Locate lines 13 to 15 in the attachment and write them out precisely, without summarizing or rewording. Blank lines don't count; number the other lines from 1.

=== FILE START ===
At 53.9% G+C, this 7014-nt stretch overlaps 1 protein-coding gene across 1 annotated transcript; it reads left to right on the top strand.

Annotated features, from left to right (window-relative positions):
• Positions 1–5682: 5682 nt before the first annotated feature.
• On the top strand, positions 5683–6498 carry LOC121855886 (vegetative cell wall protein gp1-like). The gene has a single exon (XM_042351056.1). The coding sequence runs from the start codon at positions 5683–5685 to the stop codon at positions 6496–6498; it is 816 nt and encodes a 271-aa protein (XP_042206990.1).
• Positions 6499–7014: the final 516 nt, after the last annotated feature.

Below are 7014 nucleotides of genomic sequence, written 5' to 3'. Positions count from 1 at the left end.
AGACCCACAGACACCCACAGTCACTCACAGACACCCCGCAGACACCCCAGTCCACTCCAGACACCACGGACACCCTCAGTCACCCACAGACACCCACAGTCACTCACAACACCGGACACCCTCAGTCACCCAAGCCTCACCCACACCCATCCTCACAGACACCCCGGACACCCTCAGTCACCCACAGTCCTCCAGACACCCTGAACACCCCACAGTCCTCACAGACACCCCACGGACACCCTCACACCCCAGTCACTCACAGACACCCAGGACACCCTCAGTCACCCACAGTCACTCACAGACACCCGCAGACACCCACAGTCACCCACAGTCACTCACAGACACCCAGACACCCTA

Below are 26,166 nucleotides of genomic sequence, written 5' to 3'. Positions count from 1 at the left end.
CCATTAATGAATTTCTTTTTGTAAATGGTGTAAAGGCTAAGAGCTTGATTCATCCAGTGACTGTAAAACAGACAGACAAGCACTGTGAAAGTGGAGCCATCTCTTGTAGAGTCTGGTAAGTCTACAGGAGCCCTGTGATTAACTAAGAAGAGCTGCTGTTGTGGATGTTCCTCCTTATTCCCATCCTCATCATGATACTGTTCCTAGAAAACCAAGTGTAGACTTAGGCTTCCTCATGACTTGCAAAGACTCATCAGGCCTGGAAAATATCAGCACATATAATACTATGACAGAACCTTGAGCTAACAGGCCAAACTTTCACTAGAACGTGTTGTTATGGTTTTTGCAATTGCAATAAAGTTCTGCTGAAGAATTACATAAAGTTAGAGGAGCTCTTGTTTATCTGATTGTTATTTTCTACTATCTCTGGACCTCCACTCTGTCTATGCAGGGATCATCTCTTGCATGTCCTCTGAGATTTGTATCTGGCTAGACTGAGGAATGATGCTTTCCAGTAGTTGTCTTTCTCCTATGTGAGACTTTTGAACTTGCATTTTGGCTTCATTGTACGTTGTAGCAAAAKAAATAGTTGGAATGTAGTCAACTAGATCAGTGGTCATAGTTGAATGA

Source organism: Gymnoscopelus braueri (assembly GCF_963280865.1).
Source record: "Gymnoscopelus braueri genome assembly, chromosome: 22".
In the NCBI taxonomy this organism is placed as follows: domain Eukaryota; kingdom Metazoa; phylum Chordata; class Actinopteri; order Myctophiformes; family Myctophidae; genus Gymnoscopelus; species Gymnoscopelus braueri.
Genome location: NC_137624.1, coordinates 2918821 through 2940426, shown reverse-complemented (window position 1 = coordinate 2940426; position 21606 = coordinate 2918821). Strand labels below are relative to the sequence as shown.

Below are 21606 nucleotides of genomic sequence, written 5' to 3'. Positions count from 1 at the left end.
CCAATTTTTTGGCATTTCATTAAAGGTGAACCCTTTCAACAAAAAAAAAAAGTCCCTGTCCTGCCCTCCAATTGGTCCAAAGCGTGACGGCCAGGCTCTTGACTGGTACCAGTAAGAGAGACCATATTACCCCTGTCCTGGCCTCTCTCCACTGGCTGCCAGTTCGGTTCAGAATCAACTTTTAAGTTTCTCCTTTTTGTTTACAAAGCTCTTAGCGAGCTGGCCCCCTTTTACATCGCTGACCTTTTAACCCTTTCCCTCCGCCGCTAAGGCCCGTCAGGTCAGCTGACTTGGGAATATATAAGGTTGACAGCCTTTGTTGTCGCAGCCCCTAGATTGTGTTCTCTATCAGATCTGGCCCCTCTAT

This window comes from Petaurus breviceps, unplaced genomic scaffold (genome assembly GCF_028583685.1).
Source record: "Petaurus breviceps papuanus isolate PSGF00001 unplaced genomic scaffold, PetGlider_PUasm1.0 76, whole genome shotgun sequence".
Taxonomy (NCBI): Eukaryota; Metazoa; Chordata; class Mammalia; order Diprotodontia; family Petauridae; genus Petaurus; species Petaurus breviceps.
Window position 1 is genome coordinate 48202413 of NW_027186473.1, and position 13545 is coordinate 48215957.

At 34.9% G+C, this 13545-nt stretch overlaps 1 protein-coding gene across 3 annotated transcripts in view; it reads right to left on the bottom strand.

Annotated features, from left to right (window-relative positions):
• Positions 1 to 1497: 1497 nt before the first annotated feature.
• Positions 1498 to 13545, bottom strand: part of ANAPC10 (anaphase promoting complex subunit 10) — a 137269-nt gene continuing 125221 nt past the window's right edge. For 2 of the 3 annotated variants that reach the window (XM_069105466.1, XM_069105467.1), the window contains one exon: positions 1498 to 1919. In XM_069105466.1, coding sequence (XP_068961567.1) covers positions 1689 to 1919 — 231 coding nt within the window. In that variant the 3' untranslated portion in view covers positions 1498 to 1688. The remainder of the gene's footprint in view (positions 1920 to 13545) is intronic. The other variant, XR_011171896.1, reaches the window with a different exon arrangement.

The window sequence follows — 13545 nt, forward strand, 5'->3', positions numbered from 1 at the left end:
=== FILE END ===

Genome location: NC_137624.1, coordinates 2918821 through 2940426, shown reverse-complemented (window position 1 = coordinate 2940426; position 21606 = coordinate 2918821). Strand labels below are relative to the sequence as shown.

Below are 21606 nucleotides of genomic sequence, written 5' to 3'. Positions count from 1 at the left end.
CCAATTTTTTGGCATTTCATTAAAGGTGAACCCTTTCAACAAAAAAAAAAAGTCCCTGTCCTGCCCTCCAATTGGTCCAAAGCGTGACGGCCAGGCTCTTGACTGGTACCAGTAAGAGAGACCATATTACCCCTGTCCTGGCCTCTCTCCACTGGCTGCCAGTTCGGTTCAGAATCAACTTTTAAGTTTCTCCTTTTTGTTTACAAAGCTCTTAGCGAGCTGGCCCCCTTTTACATCGCTGACCTTTTAACCCTTTCCCTCCGCCGCTAAGGCCCGTCAGGTCAGCTGACTTGGGAATATATAAGGTTGACAGCCTTTGTTGTCGCAGCCCCTAGATTGTGTTCTCTATCAGATCTGGCCCCTCTAT